Hello friend! My name is Matt Spinelli. I’m a college intern here at Grace and have been given the privilege to write the next blog entry on the Grace blog! For those of you who don’t know me I’m kind of a New Testament research junkie. I visit a New Testament blog everyday to see what developments are happening in the New Testament research world. This January I learned of the formation of “The Jesus Project”. This is a collection of Biblical Scholars, mostly from the more liberal side of scholarship, that will debate at seminars during the year whether Jesus actually existed or not. This follows on the heels of the highly publicized Jesus Seminar. So in light of this I thought it would be good to answer the question, “Can we be sure that Jesus really existed?”

One way to investigate this question is to search for sources that are outside of the New Testament and do not have a Christian bias to them. The reason we look for sources like this is that we can be fairly confident that the evidence they present for the existence of Jesus is sound and not merely trying to bolster the Christian movement. An example of such a source comes from the Roman historian Tacitus.

Tacitus lived from 56 AD to 117 AD and wrote a history examining the reigns of several Roman emperors. The text that we are going to focus on for our purposes is in his Annals 15.44: “Consequently, to get rid of the report, Nero fastened the guilt and inflicted the most exquisite tortures on a class hated for their abominations, called Christians by the populace. Christus, from whom the name had its origin, suffered the extreme penalty during the reign of Tiberius at the hands of one of our procurators, Pontius Pilatus, and a most mischievous superstition, thus checked for the moment, again broke out not only in Judaea, the first source of the evil, but even in Rome, where all things hideous and shameful from every part of the world find their centre and become popular.”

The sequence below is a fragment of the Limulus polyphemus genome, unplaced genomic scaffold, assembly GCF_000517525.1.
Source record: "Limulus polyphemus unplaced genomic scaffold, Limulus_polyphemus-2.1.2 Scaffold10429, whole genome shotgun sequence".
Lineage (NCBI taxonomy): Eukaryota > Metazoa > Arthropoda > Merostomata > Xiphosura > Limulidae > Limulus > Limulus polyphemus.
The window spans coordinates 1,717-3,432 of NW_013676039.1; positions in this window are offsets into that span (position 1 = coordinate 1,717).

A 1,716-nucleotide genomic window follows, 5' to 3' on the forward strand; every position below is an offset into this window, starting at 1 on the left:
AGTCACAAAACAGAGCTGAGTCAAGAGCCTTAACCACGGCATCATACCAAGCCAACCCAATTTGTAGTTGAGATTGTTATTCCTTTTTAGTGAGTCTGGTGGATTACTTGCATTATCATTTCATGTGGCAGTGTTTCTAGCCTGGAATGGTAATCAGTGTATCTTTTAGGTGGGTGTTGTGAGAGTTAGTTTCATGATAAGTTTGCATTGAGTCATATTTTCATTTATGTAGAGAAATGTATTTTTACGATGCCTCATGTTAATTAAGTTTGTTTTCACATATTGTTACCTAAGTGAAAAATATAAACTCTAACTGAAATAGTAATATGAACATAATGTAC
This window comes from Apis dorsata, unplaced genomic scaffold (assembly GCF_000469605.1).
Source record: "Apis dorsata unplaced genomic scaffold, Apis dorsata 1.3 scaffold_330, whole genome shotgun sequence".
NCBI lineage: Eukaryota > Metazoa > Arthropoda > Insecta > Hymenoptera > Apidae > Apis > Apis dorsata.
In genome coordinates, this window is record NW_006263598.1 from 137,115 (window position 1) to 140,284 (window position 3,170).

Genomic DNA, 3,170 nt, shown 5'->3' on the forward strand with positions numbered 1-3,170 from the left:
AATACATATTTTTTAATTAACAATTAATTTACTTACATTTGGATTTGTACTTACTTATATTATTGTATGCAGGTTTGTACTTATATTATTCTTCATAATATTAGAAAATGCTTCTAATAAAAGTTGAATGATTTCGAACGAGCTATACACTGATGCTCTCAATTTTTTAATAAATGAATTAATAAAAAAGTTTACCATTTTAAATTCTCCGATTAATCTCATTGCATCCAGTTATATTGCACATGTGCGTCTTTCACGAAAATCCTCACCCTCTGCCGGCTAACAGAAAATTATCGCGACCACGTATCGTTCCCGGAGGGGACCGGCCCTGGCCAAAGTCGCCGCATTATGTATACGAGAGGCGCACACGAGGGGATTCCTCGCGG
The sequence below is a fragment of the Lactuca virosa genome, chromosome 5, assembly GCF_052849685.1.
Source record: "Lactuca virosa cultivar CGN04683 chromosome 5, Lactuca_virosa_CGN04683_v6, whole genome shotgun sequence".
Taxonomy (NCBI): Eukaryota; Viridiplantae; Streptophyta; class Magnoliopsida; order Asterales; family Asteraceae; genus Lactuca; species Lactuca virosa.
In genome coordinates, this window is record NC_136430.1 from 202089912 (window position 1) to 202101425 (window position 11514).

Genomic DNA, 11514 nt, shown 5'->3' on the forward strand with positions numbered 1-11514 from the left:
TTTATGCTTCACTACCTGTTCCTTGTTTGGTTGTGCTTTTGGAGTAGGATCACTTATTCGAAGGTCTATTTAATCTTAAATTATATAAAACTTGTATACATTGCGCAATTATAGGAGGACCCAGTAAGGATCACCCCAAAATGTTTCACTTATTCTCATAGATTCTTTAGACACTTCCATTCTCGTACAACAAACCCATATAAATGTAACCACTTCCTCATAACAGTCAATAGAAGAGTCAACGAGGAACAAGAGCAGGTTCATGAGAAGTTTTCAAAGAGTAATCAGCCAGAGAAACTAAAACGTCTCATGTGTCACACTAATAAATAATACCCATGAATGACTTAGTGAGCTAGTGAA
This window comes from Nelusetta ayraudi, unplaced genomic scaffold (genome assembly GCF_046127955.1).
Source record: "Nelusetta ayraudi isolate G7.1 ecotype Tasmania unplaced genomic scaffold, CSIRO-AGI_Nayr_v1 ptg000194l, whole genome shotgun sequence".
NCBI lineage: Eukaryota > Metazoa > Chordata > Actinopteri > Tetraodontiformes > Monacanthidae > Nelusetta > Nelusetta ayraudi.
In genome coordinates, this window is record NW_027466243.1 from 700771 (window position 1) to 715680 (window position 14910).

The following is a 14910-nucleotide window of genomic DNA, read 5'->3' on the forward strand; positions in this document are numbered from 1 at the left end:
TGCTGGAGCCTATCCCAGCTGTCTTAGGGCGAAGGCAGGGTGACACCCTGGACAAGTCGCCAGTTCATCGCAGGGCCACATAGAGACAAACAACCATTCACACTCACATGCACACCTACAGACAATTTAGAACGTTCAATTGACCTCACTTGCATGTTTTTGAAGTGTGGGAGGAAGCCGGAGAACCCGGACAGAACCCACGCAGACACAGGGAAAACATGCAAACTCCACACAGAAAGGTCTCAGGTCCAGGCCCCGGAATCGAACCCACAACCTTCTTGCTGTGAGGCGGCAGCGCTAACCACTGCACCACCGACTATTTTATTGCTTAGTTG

One of the first things that we need to notice is that Tacitus was not a Christian. So we can be pretty sure that whatever he said about Jesus was not slanted toward the Christian movement. So what does he say about Jesus? Notice the line where he mentions “Christus” who “suffered the extreme penalty during the reign of Tiberius”. The overwhelming majority of scholars think that this is one of the few secular references to Jesus. From this we can learn that Jesus was crucified during the reign of Tiberius by Pontius Pilate. This information, while brief, does help to answer the question of the existence of Jesus, as well as the historical validity of his crucifixion. Would a Roman Historian who has no interest in promoting Christianity comment on an individual who didn’t exist? I don’t think so.

This means that there is good evidence for the existence of Jesus outside of the New Testament. This should help bolster our confidence in the Gospels and in the one whose “word is truth” (John 17:17.)

Matt Spinelli